By Claire Parker, Staples® Contributing Writer.
In life, death and taxes are certainties. In business, it’s finding a loan. Whether funding equipment upgrades, supplementing employee salaries, or making real estate investments, getting a loan is a rite of passage business owners will likely do not once, but many times. It might seem to you that all money spends the same. But the bank wants to know exactly how you plan to use the funds so they can recommend the right kind of financing.
“You have to understand, a lender is trying to determine how big of a risk it would be to lend you money,” says Erik Larson, an SEO specialist for South Jordan, UT–based Lendio, which recently launched a financing program with Staples to help small business owners find alternative loan options. Which is why an important aspect of the lending process is explaining what the borrowed money is going toward, and then actually using the money for that specific purpose. So before you talk to a lender, use the advice of these small business coaches, owners and bankers to get the loan you need, and for the reasons you need it.
Have a Plan for Your Business
Dr. Angela Lindenmuth, owner and chiropractor at White Rose Family Chiropractic, LLC, in York, PA, recently secured a mortgage loan from her local bank in order to buy a permanent location for her practice. A few years prior she used a line of credit to purchase office equipment. She says these two sources of funding were available only when she set clear goals and completed them, and made sure her lender understood her ultimate business plan.
“Banks need to feel confident that you will pay back any money they lend you,” Lindenmuth says. “So have a clear understanding of what you are trying to do with your business and how it will generate income.”
“Before you go to a lender, you need to be prepared. Find out what documents they’re going to need, and know the answers to the questions they’re going to have,” advises Larson.
Have a Plan for Your Loan
Along with your business plan, bring a detailed document that includes how you determined the amount you need, how the money will be used, and how that activity makes your business more sustainable. This gives the bank confidence you can repay the loan. Depending on the lender, you may also need to bring additional financial records.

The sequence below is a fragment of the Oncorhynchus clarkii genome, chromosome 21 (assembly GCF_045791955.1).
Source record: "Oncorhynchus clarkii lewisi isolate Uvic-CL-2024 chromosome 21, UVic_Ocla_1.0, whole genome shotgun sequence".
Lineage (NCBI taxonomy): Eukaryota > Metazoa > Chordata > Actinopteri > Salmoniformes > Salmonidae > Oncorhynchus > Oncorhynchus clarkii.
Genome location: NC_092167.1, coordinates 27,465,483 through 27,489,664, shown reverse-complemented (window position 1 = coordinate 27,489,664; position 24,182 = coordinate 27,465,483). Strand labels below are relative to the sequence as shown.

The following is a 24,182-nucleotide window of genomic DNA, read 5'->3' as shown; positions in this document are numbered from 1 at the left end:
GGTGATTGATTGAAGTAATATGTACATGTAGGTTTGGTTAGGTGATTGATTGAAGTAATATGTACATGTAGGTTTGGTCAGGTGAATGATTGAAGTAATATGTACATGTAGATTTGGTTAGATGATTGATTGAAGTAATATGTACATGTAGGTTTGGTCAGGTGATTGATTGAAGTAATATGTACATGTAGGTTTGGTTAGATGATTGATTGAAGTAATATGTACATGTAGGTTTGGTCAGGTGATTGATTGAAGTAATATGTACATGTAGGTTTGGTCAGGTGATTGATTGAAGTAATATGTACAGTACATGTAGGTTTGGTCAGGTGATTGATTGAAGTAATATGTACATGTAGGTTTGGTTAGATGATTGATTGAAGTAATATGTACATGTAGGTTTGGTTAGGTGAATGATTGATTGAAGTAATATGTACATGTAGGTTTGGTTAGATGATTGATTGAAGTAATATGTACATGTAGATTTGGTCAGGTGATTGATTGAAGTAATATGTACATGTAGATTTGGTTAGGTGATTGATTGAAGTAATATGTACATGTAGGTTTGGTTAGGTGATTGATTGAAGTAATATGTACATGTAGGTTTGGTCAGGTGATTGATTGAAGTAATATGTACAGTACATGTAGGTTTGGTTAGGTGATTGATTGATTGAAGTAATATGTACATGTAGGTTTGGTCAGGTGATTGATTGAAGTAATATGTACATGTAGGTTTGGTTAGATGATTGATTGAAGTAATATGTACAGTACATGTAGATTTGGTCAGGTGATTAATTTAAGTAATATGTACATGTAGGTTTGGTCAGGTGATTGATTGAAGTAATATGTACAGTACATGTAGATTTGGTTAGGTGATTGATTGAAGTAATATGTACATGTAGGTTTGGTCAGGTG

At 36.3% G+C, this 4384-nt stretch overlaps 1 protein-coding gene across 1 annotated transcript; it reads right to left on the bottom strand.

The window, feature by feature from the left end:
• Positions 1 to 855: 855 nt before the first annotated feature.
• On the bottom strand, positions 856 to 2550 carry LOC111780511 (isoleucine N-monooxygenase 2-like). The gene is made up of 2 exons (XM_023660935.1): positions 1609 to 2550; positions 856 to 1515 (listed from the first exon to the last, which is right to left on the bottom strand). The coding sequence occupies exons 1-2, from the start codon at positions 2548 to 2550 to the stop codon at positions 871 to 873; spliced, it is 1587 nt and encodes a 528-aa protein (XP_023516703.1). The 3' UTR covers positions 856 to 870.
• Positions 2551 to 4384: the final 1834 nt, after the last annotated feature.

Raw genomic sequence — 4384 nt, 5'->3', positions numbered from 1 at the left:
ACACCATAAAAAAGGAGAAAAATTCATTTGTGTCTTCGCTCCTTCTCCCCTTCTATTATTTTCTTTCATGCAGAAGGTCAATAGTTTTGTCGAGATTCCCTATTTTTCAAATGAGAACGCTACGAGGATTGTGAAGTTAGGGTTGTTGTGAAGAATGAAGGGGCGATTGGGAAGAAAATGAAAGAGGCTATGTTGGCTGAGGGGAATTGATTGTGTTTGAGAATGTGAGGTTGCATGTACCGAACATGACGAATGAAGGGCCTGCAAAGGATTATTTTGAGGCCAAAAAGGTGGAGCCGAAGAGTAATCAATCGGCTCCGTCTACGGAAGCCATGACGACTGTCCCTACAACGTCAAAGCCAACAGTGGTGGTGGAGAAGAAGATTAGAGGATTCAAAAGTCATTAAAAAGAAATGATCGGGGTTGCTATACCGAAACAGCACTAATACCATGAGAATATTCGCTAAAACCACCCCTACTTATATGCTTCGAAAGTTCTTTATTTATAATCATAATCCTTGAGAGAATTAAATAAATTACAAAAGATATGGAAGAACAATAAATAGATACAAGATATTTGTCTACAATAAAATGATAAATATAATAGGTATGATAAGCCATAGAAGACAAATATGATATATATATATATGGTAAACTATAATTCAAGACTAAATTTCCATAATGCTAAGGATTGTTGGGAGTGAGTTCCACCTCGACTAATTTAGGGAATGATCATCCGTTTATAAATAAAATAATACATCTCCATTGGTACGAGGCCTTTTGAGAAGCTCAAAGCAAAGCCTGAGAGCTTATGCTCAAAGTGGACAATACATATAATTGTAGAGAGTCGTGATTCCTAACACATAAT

Many alternative lenders don’t require all of this documentation, but most responsible lenders at least walk you through the cost of the loan to help you compare that cost to the benefits your business will receive from the loan, according to Craig Coleman, CEO and founder of ForwardLine, a Woodland Hills, CA–based merchant lender.
“Borrowing for the sake of borrowing doesn’t help your business,” Coleman warns. He says having the important analysis of comparing the cost of the loan to the benefits that the loan will provide your business is a necessary step. “It’s not responsible borrowing to take on debt if you’re not sure how you’re going to use it.”
Read the Fine Print
There are serious consequences if you don’t use the loan for its original purpose. Loan terms vary from lender to lender, but in many cases you could face a penalty if the loan is used for a reason other than its original intention. So don’t think you can skim off the top of a real estate loan to pay for extra inventory you need this month.
“Most, if not all, lending contracts contain a clause that basically says if you don’t use the capital for its intended purpose, your loan could be due in full within 48 hours,” Larson cautions. So read the fine print carefully before signing, and make sure anyone using these funds in your company understands the requirements fully. These steps will help you get the small business loan you need, and not extra headaches you don’t.